77 Massachusetts Ave.
Cambridge, MA 02139
- PhD, Neuroscience, MIT
- BS, Cognitive Science, McGill University
Laura Lewis is the Athinoula A. Martinos Associate Professor in IMES and EECS at MIT, and an Associate Faculty Member at the Martinos Center for Biomedical Imaging at MGH. She completed her Ph.D. in Neuroscience, and conducted postdoctoral work in neuroimaging, in the Society of Fellows at Harvard University. Her research develops multimodal approaches for imaging the human brain, and applies them to study the neural circuitry that controls sleep, and the consequences of sleep for brain function. Her work has shown that fast fMRI can measure subsecond neural dynamics, and discovered waves of cerebrospinal fluid flow that appear in the sleeping human brain. Her research has been recognized by awards such as the Peter and Patricia Gruber International Research Award, the Sloan Fellowship, the McKnight Scholar Award, and the Pew Scholar Award.
Sleep is essential for brain function, but sleep states are challenging to study with current brain imaging techniques. Laura's research aims to develop methods to analyze and interpret multimodal neuroimaging data, in order to enable measurement of previously undetectable aspects of brain function. She has a particular interest in fast fMRI, EEG, and PET, and is applying those methods to study sleep. Her lab integrates neuroscience and engineering to develop advanced methods for multimodal imaging, and applies them to understand the neurobiological origins of sleep. Her long-term vision is to make two major contributions: first, to develop analytic and computational methods for multimodal imaging that can be widely adopted by the neuroimaging community, resulting in large-scale impact for cognitive neuroscience as a field. Second, she aims to understand the neural basis of sleep, and the consequences of sleep for brain function in turn. Ultimately, her lab integrates computational methods, imaging technology, and neuroscience to identify new principles for how the brain creates a spectrum of arousal and attentional states, as this state-dependent flexibility is essential to human cognition.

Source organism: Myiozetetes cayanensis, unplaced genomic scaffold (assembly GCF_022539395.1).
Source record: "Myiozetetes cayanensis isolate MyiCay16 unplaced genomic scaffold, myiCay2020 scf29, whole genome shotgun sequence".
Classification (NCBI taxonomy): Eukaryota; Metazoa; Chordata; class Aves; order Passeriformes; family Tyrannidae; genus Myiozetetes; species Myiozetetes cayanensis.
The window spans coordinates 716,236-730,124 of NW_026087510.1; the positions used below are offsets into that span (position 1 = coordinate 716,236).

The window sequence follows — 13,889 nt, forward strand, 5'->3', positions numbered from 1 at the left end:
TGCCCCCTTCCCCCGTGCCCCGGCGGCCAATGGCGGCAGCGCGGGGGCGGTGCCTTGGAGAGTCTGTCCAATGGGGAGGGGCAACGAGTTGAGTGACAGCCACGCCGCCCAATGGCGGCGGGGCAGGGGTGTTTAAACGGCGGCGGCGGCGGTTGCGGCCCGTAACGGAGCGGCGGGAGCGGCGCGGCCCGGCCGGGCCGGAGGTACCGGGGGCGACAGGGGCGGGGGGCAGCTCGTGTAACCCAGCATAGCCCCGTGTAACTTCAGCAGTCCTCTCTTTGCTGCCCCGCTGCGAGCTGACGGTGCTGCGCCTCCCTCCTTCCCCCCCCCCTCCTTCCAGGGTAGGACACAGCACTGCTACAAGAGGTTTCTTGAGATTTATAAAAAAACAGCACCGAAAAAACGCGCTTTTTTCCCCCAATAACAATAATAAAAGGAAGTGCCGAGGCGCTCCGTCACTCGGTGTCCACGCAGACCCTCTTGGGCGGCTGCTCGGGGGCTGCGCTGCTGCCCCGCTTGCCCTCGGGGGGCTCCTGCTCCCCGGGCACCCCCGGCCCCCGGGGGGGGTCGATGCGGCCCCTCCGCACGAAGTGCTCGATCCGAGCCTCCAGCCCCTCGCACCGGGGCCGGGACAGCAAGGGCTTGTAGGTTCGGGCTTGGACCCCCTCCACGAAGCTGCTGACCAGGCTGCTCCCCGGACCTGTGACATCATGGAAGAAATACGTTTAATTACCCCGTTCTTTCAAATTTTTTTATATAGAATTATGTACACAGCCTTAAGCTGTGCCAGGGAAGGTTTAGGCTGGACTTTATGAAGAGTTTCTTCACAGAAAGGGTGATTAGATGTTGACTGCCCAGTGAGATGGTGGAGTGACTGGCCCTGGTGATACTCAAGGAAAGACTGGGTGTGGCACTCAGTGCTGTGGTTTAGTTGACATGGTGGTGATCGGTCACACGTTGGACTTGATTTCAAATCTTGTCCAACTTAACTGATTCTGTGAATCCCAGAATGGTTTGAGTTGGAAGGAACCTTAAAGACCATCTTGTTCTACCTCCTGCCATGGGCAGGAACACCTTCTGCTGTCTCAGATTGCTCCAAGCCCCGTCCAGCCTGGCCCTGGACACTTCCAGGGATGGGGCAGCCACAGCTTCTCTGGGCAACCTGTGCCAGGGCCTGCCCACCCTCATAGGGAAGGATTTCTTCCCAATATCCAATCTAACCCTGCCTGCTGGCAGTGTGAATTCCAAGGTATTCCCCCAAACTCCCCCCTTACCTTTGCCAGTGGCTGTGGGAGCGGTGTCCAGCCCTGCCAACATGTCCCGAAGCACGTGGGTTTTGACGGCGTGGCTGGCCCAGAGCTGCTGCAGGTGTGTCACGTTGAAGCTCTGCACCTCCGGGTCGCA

- 2021 Sloan Research Fellow
- 2021 McKnight Scholar Award
- 2021 Pew Scholar Award
- 2020 Searle Scholar Award
- 2020 Smith Family Award for Excellence in Biomedical Research
- 2019 One Mind Rising Star Award
- 2017 Peter and Patricia Gruber International Research Award, Society for Neuroscience
Levitt, J., Yang, Z., Williams, S.D., Lutschg Espinosa, S., Garcia-Casal, A., Lewis, L.D. (2022). EEG-LLAMAS: an open-source, low-latency EEG-fMRI neurofeedback platform. bioRxiv. doi: 10.1101/2022.11.21.515651.
Setzer, B., Fultz, N.E., Gomez, D., Williams, S.D., Bonmassar, G., Polimeni, J.R., Lewis, L.D. (2022). A temporal sequence of thalamic activity unfolds at transitions in behavioral arousal state. Nature Communications, 13:5442. Open-access link.
Lewis, L.D. (2021). The interconnected causes and consequences of sleep in the brain. Science. 374(6567):564-568. (Review article). Open-access link
Agrawal, U., Brown, E.N., Lewis, L.D. (2020). Model-based physiological noise removal for fast fMRI. Neuroimage. Open-access link.
Fultz, N., Bonmassar, G., Setsompop, K., Stickgold, R.A., Rosen, B.R., Polimeni, J.R., Lewis, L.D. (2019). Coupled electrophysiological, hemodynamic, and cerebrospinal fluid oscillations in human sleep. Science. 366:6445, 628-631. Open-access link.